Are you one of those writers that make statements like…
- I don’t write to be published.
- No publisher/agent is going to tell me how to write my novel. It’s MY story.
- That agent asked me to change a part of my novel to represent me, and I told him/her where to stick it.
Since published authors seem to have clubs of their own, I swim mostly around unpublished writers like me: hungry to learn about my art and the business of writing. In those circles, I often cross paths with writers who make such statements. I often grimace and say nothing – not an easy thing for me to do, and my critique team can vouch for that. That is why I decided to blog on this subject, no longer willing to squint my eyes and purse my lips. Here is my take on why a new writer should dismount from his/her high horse and accept that, chances are, your potential literary agent or publishing is right. If you disagree – bring it on. Bite me.
First of all, no one believes a writer that says he/she doesn’t write to be published. Seriously. Is that a defensive wall to save face in case you are never published? Unless you are writing a memoir to get emotional stuff out of your chest purely for the purpose of healing, you are writing to be published. It is what we do, we write what we like, but we surely want others to read it as well, which means we want to be published. So please don’t make that kind of statement when you meet other writers. It is not becoming (swatting at the air).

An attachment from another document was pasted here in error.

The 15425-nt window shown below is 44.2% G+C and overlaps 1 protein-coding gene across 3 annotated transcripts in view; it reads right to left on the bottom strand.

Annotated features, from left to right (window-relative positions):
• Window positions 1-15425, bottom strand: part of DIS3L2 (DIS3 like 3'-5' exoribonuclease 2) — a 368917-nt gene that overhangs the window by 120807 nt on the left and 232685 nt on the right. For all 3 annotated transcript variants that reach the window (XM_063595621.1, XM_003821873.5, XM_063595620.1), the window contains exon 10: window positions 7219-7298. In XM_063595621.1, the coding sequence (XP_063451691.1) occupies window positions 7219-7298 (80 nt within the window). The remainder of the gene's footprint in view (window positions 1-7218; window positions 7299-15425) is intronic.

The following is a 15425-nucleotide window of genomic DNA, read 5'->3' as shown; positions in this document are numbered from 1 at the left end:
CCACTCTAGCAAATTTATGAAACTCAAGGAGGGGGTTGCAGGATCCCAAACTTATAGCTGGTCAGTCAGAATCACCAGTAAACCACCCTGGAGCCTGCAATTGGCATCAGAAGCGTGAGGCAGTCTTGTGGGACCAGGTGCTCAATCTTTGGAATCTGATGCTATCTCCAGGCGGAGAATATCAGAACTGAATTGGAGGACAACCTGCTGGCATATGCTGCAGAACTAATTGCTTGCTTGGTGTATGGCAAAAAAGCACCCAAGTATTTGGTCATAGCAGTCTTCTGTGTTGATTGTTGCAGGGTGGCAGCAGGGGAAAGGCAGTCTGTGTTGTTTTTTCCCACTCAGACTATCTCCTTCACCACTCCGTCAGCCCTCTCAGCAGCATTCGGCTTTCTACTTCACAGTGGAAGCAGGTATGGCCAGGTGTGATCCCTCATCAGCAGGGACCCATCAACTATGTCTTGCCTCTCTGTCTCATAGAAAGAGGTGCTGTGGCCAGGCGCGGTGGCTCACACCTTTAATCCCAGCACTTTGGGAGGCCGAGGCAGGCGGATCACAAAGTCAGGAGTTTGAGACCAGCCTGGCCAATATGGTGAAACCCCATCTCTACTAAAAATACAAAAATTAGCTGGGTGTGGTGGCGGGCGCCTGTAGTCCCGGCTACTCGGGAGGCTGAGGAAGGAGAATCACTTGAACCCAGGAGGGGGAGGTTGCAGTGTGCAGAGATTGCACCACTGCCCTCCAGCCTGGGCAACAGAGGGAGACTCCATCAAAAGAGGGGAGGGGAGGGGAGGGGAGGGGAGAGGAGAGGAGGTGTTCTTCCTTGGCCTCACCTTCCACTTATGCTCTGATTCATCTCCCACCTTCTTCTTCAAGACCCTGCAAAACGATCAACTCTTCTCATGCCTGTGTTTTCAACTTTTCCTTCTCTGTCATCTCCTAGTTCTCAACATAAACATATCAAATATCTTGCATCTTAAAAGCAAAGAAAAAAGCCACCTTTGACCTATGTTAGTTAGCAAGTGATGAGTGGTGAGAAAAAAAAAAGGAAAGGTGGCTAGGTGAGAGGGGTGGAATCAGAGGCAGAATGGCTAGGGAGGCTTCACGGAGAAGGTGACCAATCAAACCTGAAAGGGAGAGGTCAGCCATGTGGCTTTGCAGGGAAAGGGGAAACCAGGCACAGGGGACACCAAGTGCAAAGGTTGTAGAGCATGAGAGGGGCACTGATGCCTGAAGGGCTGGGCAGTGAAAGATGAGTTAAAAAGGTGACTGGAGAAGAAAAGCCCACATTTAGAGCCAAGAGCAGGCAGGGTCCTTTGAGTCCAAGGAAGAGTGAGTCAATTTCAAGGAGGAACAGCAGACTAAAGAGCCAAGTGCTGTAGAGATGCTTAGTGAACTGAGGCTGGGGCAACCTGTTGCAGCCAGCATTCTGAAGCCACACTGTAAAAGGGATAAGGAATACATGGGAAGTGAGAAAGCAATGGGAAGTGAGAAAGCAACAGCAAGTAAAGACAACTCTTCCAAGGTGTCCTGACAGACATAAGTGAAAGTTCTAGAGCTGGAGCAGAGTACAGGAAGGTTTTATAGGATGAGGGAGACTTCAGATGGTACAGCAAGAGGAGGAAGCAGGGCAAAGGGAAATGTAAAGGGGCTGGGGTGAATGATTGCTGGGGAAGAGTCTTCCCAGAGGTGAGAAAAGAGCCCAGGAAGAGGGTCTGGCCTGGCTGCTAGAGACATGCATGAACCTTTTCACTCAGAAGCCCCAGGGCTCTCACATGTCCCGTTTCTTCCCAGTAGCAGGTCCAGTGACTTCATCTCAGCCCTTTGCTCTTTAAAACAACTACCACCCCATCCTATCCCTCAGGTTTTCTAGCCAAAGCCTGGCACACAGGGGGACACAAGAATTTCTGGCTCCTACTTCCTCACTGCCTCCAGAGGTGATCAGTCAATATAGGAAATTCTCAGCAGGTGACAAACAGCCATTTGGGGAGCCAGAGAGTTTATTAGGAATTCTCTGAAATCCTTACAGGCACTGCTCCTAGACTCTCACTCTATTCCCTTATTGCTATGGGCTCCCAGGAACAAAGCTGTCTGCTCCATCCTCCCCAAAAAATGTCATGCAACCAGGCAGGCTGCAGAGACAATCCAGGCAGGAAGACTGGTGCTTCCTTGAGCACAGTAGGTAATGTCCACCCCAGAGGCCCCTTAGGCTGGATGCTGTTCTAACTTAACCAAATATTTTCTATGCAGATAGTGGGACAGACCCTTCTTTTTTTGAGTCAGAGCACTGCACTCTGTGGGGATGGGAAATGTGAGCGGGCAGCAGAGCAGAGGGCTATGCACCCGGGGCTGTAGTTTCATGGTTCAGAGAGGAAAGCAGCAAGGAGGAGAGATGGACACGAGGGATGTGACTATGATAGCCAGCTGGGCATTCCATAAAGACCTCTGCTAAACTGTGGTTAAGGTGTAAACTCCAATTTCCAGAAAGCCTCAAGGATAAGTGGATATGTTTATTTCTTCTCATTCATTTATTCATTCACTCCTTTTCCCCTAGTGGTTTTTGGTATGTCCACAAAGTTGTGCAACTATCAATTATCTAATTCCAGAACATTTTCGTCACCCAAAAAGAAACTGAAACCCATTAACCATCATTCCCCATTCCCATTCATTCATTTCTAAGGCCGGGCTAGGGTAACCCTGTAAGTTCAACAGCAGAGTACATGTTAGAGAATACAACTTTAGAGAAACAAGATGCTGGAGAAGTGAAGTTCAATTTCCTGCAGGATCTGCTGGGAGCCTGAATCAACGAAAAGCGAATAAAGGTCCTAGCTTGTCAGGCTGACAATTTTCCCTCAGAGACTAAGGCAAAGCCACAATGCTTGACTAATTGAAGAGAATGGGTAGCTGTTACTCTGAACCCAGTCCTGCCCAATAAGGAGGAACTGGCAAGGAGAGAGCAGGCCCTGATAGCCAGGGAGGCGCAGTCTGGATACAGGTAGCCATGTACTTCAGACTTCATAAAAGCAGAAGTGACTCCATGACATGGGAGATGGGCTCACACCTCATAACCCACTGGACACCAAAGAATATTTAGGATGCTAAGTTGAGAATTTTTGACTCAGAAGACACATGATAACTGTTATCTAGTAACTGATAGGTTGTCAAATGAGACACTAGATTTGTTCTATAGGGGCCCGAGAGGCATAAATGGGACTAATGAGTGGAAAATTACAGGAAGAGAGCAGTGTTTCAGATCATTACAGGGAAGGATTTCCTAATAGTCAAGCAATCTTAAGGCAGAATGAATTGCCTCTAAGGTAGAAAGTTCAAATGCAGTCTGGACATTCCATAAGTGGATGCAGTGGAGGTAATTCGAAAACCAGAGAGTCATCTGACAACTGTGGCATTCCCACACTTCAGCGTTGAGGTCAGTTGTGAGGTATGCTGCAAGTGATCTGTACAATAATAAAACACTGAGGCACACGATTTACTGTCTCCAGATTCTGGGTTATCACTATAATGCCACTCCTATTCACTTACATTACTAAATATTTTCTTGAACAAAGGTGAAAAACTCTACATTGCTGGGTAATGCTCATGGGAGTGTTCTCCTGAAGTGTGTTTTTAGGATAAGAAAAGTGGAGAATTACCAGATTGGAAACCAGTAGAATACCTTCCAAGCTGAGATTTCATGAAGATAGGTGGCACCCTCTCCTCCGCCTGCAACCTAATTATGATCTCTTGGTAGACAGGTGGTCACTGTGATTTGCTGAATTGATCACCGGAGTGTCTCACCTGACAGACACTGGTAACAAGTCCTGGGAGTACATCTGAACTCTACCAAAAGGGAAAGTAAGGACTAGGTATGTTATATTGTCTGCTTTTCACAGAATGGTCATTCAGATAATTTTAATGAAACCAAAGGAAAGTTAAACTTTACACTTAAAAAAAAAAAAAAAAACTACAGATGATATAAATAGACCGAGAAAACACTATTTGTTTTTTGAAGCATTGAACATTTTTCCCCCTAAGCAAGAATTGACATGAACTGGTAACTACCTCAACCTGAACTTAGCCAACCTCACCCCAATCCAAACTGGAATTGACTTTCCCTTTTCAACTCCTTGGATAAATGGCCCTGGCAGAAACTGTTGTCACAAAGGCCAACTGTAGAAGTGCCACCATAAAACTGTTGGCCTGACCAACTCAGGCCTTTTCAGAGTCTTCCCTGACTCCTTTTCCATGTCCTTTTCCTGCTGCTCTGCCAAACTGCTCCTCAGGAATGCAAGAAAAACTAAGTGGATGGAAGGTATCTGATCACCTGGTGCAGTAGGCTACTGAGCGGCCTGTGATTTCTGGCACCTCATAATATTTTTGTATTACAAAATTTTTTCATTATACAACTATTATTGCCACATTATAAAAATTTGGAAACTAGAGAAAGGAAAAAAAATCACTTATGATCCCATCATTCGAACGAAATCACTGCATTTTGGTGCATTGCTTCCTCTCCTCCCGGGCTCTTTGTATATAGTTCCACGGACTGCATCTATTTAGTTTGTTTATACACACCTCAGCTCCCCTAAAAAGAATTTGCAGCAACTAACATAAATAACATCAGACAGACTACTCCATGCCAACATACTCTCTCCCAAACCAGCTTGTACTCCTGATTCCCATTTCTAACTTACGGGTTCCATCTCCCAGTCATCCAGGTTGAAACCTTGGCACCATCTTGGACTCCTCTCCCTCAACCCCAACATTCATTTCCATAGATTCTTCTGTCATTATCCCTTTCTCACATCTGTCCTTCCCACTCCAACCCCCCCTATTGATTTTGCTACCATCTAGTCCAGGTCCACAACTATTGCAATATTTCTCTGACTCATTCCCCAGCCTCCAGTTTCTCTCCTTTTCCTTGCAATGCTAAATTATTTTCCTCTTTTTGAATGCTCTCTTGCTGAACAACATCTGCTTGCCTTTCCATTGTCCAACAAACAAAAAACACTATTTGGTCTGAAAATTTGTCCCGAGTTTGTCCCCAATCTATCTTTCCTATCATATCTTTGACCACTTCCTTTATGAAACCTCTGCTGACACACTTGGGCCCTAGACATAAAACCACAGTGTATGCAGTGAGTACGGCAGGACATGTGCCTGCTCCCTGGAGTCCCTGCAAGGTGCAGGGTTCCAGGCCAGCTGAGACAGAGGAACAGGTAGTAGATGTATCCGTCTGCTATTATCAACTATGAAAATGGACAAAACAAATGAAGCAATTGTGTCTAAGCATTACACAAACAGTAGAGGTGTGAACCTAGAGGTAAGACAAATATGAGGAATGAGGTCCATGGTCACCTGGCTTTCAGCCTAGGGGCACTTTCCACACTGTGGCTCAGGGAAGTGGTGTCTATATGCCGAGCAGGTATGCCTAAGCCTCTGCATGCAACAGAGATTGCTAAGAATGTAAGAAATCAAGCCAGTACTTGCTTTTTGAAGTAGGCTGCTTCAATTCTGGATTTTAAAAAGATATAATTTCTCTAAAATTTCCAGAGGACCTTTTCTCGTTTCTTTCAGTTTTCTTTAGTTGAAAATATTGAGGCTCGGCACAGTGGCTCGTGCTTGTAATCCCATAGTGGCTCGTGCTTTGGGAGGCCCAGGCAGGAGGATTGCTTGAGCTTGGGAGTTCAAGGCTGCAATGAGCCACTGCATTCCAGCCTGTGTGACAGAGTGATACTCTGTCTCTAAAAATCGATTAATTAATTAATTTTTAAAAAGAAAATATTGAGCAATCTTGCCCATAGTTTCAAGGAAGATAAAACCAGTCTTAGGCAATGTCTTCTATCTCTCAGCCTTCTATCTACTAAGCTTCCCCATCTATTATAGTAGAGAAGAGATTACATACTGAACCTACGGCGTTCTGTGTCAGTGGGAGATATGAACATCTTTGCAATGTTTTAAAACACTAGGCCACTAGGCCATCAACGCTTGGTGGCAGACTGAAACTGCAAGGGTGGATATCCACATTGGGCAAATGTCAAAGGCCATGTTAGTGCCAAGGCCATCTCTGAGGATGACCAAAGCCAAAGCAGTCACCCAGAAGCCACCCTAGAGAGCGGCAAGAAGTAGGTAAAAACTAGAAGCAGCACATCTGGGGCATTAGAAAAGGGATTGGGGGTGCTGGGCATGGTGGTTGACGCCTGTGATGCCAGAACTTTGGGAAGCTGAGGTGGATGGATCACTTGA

On a similar note, if you are lucky enough to have a good agent or publishing house tell you they will work with you if you change, delete or add whatever to your novel, jump to the occasion! We are all enamored of our work. Our passion is the fuel that propels us to write in the first place. Use that fire when you write your novel, but remember… no amount of writer’s fervor is going to sell it. Be open to adapt your novel to fit the targeted market, to make changes as needed. Of course you will need to select an agent with amazing track record, one that has sold the work of other artists. Then, let the agent or the publishing house do what they do best: sell/publish your book. Are you so bewitched by your own work that you would sacrifice the possibility of being published just so that you stick to your guns? Really (heavy sigh).
I suppose there is a time in a writer’s career when it’s ok to be picky, but I’m sure that is not when we are trying to sell our first novels.
Do you disagree?